“Ná téir i bhfolach laistair de cheo na bhfocal. Táimid caillte sa cheo chéanna sa bhfaill os cionn an locha, tabhair so lámh dom is treoraigh mé ón bpholl.”
And we lowly tribes fight each other? Make each other the Other? Have we ceased to be colonized, you and I? From one savage shore to another?
Deir tú ‘neamhspleáchas,’ a rá liom ‘fuascailt.’
From “Driving A Wedge Within Gaeldom”, an article on the post-Medieval history of Ireland and Scotland featured in the magazine History Ireland:
“From earliest times Gaelic Ireland and Scotland, united by the sea, formed part of the same cultural, linguistic, religious, economic and political ethos. The cultural and linguistic homogeneity, together with the political instability of this North Channel World, alarmed central government. For the monarchs and their ministers—whether in Dublin, Edinburgh or London—regarded the economic, political and cultural distinctiveness of its inhabitants as ‘uncivilised’ and potentially corrosive to the English and Scots-speaking polities. They classified them as barbarians, rebels, and subversives intent on de-stabilising the peripheries of the Tudor and Stewart monarchies.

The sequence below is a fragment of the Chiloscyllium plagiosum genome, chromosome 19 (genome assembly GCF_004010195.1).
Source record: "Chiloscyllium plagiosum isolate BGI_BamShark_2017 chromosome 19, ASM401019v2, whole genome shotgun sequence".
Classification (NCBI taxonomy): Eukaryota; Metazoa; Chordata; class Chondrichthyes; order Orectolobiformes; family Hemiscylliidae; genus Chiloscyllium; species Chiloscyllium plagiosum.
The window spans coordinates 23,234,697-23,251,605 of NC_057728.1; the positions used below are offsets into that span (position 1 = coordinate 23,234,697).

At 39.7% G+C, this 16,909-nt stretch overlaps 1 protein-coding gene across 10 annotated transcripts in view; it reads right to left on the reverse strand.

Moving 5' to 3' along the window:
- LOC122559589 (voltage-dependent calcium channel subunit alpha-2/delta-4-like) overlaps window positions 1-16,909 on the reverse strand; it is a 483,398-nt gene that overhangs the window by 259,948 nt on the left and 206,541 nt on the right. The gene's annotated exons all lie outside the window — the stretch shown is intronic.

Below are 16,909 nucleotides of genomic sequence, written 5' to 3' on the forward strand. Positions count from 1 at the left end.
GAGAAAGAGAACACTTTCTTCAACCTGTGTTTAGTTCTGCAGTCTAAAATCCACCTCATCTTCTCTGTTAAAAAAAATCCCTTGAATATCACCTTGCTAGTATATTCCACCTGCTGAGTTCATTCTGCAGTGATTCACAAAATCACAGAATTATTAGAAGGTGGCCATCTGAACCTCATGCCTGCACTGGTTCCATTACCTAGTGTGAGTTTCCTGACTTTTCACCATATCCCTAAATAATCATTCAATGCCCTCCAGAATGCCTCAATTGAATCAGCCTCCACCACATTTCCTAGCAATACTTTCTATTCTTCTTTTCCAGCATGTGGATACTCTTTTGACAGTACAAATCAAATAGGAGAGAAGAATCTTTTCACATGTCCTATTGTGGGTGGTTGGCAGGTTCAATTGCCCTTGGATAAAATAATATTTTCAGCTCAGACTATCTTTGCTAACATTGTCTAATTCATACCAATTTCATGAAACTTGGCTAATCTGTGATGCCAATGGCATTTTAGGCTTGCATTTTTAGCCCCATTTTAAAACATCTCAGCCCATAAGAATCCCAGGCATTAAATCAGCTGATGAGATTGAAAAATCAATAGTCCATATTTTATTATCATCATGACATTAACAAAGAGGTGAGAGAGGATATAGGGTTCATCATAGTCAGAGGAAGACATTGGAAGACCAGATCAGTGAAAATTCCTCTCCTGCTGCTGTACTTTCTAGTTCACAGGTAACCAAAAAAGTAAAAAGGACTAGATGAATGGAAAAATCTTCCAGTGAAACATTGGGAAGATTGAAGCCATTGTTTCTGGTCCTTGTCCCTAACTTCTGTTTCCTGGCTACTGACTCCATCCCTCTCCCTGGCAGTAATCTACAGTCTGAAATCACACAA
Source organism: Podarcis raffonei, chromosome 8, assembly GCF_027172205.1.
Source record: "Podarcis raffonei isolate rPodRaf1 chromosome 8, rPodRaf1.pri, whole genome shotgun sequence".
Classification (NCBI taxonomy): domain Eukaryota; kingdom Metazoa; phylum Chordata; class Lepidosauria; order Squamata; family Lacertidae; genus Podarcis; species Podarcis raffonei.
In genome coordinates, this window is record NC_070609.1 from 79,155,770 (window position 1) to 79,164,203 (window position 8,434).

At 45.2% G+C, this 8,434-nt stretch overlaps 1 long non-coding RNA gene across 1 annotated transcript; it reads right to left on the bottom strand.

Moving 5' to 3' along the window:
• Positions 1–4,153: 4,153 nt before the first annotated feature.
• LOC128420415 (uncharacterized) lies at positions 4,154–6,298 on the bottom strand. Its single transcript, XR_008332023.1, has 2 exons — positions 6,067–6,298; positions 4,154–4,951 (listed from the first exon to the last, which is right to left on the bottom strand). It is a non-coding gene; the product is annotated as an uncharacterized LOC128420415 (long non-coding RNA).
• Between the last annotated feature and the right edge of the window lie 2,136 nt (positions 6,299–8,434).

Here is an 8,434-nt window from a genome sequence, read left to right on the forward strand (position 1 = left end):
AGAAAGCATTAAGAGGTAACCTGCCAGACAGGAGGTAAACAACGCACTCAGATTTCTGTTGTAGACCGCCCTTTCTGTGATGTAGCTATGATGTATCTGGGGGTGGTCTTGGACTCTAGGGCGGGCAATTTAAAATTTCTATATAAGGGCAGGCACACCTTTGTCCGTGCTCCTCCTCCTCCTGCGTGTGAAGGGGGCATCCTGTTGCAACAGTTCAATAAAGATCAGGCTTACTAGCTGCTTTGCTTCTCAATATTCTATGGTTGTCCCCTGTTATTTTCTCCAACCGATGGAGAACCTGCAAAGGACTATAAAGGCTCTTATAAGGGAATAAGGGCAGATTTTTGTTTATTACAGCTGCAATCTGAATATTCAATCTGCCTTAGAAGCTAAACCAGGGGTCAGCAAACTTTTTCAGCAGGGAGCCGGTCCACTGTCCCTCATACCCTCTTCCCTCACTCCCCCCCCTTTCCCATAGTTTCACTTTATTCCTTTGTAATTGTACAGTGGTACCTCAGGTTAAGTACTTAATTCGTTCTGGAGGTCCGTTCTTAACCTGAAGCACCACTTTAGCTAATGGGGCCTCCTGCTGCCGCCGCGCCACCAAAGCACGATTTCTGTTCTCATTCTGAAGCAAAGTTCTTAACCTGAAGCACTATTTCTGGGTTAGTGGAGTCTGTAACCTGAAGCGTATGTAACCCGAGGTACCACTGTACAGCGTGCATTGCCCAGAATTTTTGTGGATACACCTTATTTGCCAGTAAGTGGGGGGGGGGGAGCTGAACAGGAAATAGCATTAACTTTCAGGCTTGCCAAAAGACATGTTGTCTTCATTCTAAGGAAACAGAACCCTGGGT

…contemporaries from the king down continued to regard the Gaelic Irish and, to a lesser extent, the Highlanders, both mentally and culturally as a lower form of humanity. They were savages and barbarians who had…
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